Comfort is good overall. I don't have anything in particular to complain about, although I don't find them as comfortable as some other sandals. I guess I would categorize the comfort level as "perfectly fine, but not luxurious." The laces are thin enough not to cause problems between the toes, but not so thin as to cut into the skin. The density of the sole material means there isn't that slight cushiness that there is in some of Vibram's rubber (but again, the Connect has better groundfeel, so there is that tradeoff).

Traction is fine, at least on roads. The rubber is reasonably grippy and there's a good tread on the sole (but not enough to be a problem on flat surfaces).

The laces keep the foot sufficiently secure for road running, especially with traditional lacing. The thin laces don't seem like they would do as well on technical trails, although I haven't really tested the Connect on trails due to the lack of protection of the sole.

My only real complaint with the Connect is that there's a bit of a slapping sound when I run on pavement. I've tried different lacing systems, tightening, loosening, etc., but could never make it go away. This isn't really a huge problem, but I mention it because it's a pet peeve of mine and it might be of other people as well.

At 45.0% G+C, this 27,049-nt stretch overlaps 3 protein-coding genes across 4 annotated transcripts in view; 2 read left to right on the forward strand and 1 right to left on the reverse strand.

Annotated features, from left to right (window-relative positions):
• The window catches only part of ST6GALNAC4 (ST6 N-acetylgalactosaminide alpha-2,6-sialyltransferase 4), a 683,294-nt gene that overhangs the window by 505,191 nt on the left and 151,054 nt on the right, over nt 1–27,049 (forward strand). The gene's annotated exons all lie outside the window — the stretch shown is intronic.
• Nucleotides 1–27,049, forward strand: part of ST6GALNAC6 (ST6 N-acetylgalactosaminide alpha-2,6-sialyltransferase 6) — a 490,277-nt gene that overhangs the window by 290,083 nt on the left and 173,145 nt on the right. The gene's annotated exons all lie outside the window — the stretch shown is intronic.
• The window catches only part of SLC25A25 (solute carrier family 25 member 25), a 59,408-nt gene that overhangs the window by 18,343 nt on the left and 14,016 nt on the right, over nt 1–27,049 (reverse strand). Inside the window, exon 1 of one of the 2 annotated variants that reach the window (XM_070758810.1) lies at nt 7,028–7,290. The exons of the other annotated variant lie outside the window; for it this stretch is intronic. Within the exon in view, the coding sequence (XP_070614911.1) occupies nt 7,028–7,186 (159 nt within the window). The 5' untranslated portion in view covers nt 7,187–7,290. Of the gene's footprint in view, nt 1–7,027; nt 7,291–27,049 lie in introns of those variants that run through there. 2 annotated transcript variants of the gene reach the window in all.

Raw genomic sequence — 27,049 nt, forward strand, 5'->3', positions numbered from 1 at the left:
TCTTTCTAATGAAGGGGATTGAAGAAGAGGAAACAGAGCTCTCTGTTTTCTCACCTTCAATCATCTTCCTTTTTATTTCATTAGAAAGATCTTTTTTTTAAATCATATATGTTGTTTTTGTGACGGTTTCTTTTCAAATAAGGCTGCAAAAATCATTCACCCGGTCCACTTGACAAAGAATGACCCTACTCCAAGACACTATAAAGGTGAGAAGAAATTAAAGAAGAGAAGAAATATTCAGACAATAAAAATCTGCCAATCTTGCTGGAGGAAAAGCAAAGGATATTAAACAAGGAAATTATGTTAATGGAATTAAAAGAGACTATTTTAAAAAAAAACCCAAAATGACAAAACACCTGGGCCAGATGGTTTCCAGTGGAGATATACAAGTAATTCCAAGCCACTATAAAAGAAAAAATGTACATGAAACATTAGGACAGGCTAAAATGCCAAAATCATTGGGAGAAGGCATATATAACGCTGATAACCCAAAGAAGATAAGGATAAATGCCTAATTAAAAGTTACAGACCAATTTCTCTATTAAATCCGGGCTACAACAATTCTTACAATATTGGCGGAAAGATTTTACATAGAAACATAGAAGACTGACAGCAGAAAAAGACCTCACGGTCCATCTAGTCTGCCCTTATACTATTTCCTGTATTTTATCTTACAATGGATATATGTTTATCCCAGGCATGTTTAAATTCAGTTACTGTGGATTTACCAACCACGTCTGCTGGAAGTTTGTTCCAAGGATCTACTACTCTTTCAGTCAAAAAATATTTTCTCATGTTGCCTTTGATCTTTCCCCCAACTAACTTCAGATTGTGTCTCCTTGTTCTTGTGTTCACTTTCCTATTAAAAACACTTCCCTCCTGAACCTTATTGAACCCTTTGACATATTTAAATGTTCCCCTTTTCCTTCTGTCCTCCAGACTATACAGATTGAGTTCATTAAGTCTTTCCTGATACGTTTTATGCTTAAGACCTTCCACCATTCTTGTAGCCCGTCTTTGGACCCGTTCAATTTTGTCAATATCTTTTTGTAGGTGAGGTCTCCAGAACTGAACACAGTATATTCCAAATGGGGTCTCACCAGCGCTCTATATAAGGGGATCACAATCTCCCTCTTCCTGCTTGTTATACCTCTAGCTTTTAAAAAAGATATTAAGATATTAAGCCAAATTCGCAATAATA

Overall, I would recommend the Connect for running on roads at any distance and for casual wear. I don't think it would work as a trail sandal, and I don't think it was intended for that. In several aspects (comfort, security, versatility) there are other huaraches on the market that I prefer, but they are all more expensive and/or require more work to make.

The Connect is a very solid road running and casual sandal and a great value. The price is probably going to be the biggest selling point for many people since at $25 it's much cheaper than most minimalist shoes. At that price point the only main competitor is Luna's DIY kit, which is also $25. The big advantage Invisible Shoes has over the Luna kit is that the Connect is virtually a ready to wear sandal. The disadvantage of the Connect is that its fantastic groundfeel and complete lack of protection makes it a bit of a one trick pony. Whether this is a real problem or not depends on your personal needs and preferences.

You can buy the Invisible Shoes/Xero Shoes Connect here.
Sandals provided by the manufacturer

Invisible Shoes in Color - Barefoot Running Sandals Sale